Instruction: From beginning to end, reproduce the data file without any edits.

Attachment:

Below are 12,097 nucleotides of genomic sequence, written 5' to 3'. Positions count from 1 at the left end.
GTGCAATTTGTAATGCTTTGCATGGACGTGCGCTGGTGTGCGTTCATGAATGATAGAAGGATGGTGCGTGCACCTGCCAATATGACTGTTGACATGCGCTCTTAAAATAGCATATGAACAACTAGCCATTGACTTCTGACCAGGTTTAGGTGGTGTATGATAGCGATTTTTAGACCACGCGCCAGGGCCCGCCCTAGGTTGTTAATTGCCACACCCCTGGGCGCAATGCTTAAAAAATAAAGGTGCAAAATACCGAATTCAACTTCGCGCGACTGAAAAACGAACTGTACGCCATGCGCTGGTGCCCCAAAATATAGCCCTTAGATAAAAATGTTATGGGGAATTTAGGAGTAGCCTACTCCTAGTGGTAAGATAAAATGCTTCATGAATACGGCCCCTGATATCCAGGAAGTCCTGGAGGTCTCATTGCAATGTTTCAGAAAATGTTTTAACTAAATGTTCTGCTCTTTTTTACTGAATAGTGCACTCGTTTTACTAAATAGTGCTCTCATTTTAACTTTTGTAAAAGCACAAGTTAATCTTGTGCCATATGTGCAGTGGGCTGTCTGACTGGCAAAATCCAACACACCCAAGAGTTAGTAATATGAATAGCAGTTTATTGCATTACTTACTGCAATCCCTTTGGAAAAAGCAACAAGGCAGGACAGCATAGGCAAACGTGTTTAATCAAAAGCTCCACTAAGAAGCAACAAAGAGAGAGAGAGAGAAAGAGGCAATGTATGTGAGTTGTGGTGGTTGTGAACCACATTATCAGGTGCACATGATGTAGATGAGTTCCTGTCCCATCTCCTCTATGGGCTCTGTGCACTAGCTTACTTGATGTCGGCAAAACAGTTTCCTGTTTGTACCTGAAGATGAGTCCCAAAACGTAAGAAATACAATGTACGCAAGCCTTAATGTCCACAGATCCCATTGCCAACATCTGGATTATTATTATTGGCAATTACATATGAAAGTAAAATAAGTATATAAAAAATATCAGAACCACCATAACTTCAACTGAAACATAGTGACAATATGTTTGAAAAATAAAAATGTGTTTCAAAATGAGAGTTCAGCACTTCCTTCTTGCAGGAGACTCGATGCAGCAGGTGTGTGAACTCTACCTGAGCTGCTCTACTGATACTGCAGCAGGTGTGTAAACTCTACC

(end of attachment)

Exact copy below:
Below are 12,097 nucleotides of genomic sequence, written 5' to 3'. Positions count from 1 at the left end.
GTGCAATTTGTAATGCTTTGCATGGACGTGCGCTGGTGTGCGTTCATGAATGATAGAAGGATGGTGCGTGCACCTGCCAATATGACTGTTGACATGCGCTCTTAAAATAGCATATGAACAACTAGCCATTGACTTCTGACCAGGTTTAGGTGGTGTATGATAGCGATTTTTAGACCACGCGCCAGGGCCCGCCCTAGGTTGTTAATTGCCACACCCCTGGGCGCAATGCTTAAAAAATAAAGGTGCAAAATACCGAATTCAACTTCGCGCGACTGAAAAACGAACTGTACGCCATGCGCTGGTGCCCCAAAATATAGCCCTTAGATAAAAATGTTATGGGGAATTTAGGAGTAGCCTACTCCTAGTGGTAAGATAAAATGCTTCATGAATACGGCCCCTGATATCCAGGAAGTCCTGGAGGTCTCATTGCAATGTTTCAGAAAATGTTTTAACTAAATGTTCTGCTCTTTTTTACTGAATAGTGCACTCGTTTTACTAAATAGTGCTCTCATTTTAACTTTTGTAAAAGCACAAGTTAATCTTGTGCCATATGTGCAGTGGGCTGTCTGACTGGCAAAATCCAACACACCCAAGAGTTAGTAATATGAATAGCAGTTTATTGCATTACTTACTGCAATCCCTTTGGAAAAAGCAACAAGGCAGGACAGCATAGGCAAACGTGTTTAATCAAAAGCTCCACTAAGAAGCAACAAAGAGAGAGAGAGAGAAAGAGGCAATGTATGTGAGTTGTGGTGGTTGTGAACCACATTATCAGGTGCACATGATGTAGATGAGTTCCTGTCCCATCTCCTCTATGGGCTCTGTGCACTAGCTTACTTGATGTCGGCAAAACAGTTTCCTGTTTGTACCTGAAGATGAGTCCCAAAACGTAAGAAATACAATGTACGCAAGCCTTAATGTCCACAGATCCCATTGCCAACATCTGGATTATTATTATTGGCAATTACATATGAAAGTAAAATAAGTATATAAAAAATATCAGAACCACCATAACTTCAACTGAAACATAGTGACAATATGTTTGAAAAATAAAAATGTGTTTCAAAATGAGAGTTCAGCACTTCCTTCTTGCAGGAGACTCGATGCAGCAGGTGTGTGAACTCTACCTGAGCTGCTCTACTGATACTGCAGCAGGTGTGTAAACTCTACC